Leiden Translation Talk: Translations of Greek Tragedy in the Work of Ezra Pound

Dear all,

Please join us for the very first Leiden Translation Talk of 2020 on Wednesday 29 January, from 15:00 (klokke!) until 16:00, in Lipsius 147, Cleveringaplaats 1, Leiden. 

Professor Peter Liebregts (Leiden University) will talk about Translations of Greek Tragedy in the Work of Ezra Pound

boek Peter Liebregts


Ezra Pound’s work as a translator has had an enormous impact on the theory and practice of translation, and continues to be a source of heated debate. Often these discussions focus on his idiosyncratic translations from the Chinese as in Cathay, or from Latin as in Homage to Sextus Propertius. Pound’s versions of Greek tragedy (Aeschylus’ Agamemnon, and Sophocles’ Elektra and Trachiniae) have received less attention, often due to the assumption that Pound was not competent enough to read Greek texts in the original. However, my Translations of Greek Tragedy in the Work of Ezra Pound (Bloomsbury 2019) demonstrates that Pound’s renderings are based on a careful reading of the source texts. It offers, for the first time, a detailed, on occasion line-by-line, from Greek to English philological analysis of Ezra Pound’s translations of Greek tragedy, while relating them to translations used by him, and contextualizing his versions with regard to the poet’s biography and his work, particularly The Cantos. This analysis incorporates new source material, such as Pound’s unpublished annotations in his Loeb edition of Sophocles, his unpublished correspondence with scholars such as F. R. Earp and Rudd Fleming, as well as manuscript versions and other as yet unpublished drafts and texts.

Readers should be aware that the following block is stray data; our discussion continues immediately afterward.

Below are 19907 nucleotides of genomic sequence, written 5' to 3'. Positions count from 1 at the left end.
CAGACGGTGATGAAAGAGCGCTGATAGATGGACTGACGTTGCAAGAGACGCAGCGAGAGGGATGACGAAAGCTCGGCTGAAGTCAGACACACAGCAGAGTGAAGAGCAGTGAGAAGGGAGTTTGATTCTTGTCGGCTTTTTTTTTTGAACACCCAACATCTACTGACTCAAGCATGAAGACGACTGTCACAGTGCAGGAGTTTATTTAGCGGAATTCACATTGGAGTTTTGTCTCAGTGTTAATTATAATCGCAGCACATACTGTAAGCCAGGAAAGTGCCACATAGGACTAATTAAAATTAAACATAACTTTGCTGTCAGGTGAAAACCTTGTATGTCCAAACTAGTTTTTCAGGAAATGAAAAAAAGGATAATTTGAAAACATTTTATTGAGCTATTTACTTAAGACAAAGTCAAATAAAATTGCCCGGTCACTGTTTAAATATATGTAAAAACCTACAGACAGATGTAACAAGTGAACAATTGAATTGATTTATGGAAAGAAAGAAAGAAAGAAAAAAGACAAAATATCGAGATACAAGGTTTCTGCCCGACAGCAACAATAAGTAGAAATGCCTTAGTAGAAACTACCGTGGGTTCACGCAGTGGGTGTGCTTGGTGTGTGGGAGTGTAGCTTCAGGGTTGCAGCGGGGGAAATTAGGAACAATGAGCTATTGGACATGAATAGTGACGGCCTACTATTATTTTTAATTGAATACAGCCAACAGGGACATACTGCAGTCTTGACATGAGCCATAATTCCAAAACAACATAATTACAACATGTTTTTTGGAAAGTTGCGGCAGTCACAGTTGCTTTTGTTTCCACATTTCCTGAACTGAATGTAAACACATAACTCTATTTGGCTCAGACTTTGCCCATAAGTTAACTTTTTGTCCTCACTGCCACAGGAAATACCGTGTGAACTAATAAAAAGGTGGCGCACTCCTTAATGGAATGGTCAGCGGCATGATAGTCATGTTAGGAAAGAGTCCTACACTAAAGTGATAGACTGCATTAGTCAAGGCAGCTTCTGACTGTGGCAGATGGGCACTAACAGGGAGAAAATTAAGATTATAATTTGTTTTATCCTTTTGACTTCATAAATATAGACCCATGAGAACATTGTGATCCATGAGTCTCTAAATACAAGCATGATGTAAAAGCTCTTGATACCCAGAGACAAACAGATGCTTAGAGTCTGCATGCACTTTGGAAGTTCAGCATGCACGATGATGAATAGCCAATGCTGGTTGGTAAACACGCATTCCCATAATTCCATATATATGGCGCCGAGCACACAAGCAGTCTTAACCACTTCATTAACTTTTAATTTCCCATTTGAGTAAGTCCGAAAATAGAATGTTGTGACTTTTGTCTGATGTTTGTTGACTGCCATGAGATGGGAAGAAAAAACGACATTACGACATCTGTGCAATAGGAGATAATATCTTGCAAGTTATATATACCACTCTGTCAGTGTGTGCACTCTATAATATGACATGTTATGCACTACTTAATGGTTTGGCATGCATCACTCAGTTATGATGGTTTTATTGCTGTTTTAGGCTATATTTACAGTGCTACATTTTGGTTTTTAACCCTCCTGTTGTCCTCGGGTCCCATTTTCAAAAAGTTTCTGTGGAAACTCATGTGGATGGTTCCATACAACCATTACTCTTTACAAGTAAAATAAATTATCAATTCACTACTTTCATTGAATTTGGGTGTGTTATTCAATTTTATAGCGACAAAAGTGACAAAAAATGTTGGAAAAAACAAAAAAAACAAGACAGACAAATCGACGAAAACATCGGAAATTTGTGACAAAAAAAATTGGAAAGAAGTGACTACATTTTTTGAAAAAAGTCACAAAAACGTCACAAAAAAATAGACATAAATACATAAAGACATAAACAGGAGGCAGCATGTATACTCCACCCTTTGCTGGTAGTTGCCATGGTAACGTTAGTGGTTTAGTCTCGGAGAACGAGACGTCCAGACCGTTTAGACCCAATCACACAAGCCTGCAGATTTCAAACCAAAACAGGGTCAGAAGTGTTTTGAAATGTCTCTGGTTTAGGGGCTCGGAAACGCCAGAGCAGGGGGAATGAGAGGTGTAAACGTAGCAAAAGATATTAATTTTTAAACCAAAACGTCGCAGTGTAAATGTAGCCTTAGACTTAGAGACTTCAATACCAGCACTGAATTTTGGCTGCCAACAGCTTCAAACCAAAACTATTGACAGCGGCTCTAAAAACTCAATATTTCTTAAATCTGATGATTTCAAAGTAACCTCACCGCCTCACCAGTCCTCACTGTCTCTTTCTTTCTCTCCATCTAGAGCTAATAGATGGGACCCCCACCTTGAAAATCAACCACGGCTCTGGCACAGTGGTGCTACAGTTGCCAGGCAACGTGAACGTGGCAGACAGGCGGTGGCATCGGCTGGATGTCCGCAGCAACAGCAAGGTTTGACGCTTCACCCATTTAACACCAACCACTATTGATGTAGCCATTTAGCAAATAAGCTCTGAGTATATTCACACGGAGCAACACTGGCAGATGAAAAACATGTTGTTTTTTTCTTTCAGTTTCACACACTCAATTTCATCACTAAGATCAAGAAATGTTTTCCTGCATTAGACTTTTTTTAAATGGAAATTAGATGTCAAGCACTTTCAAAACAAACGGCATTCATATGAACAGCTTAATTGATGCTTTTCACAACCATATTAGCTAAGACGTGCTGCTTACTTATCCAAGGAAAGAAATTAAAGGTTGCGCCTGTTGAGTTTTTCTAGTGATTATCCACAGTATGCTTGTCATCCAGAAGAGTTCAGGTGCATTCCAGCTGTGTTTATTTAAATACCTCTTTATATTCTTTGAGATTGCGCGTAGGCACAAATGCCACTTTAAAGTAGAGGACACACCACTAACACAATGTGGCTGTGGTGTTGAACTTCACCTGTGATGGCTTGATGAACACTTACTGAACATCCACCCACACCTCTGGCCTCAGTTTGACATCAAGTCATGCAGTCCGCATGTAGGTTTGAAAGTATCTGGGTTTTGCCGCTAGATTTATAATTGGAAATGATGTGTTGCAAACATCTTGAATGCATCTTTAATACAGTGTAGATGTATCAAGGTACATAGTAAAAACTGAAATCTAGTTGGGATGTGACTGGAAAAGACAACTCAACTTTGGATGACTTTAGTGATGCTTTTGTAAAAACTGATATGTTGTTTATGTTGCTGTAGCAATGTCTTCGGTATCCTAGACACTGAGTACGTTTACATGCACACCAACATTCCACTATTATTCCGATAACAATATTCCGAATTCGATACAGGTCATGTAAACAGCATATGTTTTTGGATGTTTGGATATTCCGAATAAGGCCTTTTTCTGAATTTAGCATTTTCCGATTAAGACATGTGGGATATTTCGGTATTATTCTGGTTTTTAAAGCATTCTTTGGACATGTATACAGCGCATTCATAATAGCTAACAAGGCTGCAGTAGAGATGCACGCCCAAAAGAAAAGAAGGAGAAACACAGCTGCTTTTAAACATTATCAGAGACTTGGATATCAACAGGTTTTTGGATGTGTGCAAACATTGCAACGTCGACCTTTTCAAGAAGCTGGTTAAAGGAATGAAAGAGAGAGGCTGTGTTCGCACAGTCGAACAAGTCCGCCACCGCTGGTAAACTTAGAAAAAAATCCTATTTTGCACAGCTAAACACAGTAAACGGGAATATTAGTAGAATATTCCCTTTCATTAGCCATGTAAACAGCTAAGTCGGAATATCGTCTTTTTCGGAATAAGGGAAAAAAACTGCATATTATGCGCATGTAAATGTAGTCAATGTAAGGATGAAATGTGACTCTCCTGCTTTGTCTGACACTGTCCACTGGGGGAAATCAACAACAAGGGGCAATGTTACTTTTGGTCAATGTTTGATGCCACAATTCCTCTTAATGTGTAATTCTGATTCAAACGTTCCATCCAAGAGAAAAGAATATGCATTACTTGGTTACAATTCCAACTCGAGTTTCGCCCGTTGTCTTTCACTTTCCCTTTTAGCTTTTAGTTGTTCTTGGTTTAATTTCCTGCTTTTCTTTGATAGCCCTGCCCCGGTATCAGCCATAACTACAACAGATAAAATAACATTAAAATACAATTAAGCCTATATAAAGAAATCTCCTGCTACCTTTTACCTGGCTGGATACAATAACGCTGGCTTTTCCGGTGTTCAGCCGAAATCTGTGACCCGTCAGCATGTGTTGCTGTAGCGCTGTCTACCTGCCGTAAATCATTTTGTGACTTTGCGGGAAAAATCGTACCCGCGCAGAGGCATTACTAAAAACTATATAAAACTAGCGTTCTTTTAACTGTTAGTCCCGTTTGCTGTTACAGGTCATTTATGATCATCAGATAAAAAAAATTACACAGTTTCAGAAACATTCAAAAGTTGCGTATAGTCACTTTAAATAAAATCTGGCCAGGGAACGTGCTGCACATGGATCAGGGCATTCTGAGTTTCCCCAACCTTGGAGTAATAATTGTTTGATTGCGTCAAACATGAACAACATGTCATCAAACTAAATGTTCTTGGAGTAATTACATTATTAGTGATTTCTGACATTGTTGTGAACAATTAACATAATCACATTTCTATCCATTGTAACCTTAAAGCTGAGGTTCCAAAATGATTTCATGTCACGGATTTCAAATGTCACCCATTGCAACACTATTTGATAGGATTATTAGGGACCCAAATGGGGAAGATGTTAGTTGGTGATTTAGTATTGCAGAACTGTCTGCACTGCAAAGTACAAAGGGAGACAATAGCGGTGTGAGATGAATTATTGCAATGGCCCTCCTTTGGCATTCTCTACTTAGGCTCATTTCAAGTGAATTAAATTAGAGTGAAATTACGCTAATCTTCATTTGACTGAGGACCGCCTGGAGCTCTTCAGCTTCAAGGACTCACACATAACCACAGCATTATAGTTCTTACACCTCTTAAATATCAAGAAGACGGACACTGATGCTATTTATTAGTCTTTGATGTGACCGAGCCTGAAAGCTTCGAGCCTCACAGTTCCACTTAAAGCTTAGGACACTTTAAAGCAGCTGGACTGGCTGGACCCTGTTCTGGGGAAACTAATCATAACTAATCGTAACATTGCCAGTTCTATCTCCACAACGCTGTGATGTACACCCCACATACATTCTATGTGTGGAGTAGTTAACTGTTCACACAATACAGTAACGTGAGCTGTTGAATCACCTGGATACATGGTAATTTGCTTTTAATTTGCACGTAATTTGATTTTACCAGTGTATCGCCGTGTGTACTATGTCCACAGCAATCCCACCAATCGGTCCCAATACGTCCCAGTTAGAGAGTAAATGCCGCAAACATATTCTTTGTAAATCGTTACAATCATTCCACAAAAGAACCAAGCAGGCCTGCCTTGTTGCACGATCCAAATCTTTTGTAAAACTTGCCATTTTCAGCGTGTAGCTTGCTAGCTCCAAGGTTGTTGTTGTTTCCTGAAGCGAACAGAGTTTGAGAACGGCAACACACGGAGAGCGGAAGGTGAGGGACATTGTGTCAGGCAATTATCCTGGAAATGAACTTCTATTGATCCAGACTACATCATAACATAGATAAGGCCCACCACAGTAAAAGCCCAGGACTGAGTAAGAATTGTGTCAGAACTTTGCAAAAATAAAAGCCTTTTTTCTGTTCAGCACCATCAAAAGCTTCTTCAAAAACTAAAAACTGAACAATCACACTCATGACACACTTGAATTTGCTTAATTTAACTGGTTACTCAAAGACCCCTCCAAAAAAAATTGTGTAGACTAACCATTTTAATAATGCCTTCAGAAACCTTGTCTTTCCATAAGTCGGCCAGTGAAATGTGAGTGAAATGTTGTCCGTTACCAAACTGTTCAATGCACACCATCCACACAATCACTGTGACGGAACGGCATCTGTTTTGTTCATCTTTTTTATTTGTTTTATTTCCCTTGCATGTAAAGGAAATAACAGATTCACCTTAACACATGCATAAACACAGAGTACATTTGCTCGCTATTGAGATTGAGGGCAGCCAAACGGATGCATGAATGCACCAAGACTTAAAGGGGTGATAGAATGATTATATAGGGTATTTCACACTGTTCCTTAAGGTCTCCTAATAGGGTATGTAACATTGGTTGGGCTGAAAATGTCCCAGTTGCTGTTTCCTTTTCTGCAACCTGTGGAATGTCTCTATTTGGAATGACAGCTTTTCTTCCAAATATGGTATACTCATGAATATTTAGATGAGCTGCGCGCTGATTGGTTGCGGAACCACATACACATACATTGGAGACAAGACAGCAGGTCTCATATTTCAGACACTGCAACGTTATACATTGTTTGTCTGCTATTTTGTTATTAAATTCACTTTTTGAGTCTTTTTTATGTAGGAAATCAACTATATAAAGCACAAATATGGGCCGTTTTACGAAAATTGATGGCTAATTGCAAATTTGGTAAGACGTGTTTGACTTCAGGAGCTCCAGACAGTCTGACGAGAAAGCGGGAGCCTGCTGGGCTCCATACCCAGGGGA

In my talk I will discuss Pound’s general ideas about translation, the variety of his translational strategies, and how his translations relate to his oeuvre as a whole, before I will present particular examples from his two translations of Sophocles.



Please let us know you are coming by e-mailing Lettie Dorst at a.g.dorst@hum.leidenuniv.nl. 

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